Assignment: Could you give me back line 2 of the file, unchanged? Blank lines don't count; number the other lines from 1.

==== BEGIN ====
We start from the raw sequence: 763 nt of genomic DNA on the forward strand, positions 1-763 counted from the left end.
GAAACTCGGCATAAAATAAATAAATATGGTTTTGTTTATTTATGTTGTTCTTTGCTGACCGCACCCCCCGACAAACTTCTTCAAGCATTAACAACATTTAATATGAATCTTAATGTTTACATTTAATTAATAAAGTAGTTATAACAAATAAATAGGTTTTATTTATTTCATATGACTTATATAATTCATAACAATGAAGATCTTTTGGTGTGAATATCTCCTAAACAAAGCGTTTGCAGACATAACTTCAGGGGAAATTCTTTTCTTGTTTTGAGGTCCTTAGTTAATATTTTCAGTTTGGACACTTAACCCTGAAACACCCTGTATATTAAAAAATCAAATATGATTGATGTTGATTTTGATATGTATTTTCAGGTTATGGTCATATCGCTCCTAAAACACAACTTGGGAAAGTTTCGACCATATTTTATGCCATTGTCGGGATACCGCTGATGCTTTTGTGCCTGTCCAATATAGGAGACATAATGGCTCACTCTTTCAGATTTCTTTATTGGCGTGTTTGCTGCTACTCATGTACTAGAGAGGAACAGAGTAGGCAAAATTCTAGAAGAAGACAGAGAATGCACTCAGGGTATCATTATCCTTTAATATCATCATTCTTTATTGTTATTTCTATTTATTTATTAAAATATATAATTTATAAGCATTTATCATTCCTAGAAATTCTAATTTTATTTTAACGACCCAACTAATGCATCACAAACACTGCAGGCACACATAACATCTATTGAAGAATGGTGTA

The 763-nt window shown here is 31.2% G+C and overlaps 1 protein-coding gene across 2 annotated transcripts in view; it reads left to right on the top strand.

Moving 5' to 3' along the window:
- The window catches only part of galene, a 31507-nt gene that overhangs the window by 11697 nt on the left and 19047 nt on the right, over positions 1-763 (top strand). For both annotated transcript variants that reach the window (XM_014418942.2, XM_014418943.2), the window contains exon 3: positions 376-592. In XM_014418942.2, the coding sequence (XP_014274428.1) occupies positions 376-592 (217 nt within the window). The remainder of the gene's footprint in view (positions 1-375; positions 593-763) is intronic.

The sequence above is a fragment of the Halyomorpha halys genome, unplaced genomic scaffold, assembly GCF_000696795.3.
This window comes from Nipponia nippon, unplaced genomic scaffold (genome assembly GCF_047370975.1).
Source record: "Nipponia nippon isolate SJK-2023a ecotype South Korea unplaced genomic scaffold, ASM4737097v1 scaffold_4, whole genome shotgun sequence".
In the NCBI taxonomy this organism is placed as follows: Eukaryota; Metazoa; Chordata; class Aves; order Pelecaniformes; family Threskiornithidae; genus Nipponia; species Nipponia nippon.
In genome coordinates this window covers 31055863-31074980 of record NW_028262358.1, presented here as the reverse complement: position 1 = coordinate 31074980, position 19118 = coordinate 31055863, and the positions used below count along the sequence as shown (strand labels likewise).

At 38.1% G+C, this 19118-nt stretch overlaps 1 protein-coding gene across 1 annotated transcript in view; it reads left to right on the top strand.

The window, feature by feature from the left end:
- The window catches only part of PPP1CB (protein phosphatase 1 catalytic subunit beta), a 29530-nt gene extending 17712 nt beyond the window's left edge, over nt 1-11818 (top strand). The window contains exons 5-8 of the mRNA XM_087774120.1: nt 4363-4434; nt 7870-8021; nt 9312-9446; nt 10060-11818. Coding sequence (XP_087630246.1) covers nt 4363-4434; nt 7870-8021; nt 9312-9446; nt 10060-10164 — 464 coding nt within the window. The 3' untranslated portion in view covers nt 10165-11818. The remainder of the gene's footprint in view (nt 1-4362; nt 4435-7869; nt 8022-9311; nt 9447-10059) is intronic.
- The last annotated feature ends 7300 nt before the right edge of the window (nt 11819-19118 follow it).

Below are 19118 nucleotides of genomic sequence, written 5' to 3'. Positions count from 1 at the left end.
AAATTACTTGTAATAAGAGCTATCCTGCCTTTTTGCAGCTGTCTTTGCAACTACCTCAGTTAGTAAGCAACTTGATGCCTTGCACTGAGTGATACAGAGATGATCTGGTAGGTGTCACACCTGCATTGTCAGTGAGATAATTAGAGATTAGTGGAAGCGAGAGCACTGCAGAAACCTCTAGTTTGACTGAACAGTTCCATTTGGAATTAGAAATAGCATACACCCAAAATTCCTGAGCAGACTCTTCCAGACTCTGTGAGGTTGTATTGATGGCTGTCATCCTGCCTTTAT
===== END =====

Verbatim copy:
GAAACTCGGCATAAAATAAATAAATATGGTTTTGTTTATTTATGTTGTTCTTTGCTGACCGCACCCCCCGACAAACTTCTTCAAGCATTAACAACATTTAATATGAATCTTAATGTTTACATTTAATTAATAAAGTAGTTATAACAAATAAATAGGTTTTATTTATTTCATATGACTTATATAATTCATAACAATGAAGATCTTTTGGTGTGAATATCTCCTAAACAAAGCGTTTGCAGACATAACTTCAGGGGAAATTCTTTTCTTGTTTTGAGGTCCTTAGTTAATATTTTCAGTTTGGACACTTAACCCTGAAACACCCTGTATATTAAAAAATCAAATATGATTGATGTTGATTTTGATATGTATTTTCAGGTTATGGTCATATCGCTCCTAAAACACAACTTGGGAAAGTTTCGACCATATTTTATGCCATTGTCGGGATACCGCTGATGCTTTTGTGCCTGTCCAATATAGGAGACATAATGGCTCACTCTTTCAGATTTCTTTATTGGCGTGTTTGCTGCTACTCATGTACTAGAGAGGAACAGAGTAGGCAAAATTCTAGAAGAAGACAGAGAATGCACTCAGGGTATCATTATCCTTTAATATCATCATTCTTTATTGTTATTTCTATTTATTTATTAAAATATATAATTTATAAGCATTTATCATTCCTAGAAATTCTAATTTTATTTTAACGACCCAACTAATGCATCACAAACACTGCAGGCACACATAACATCTATTGAAGAATGGTGTA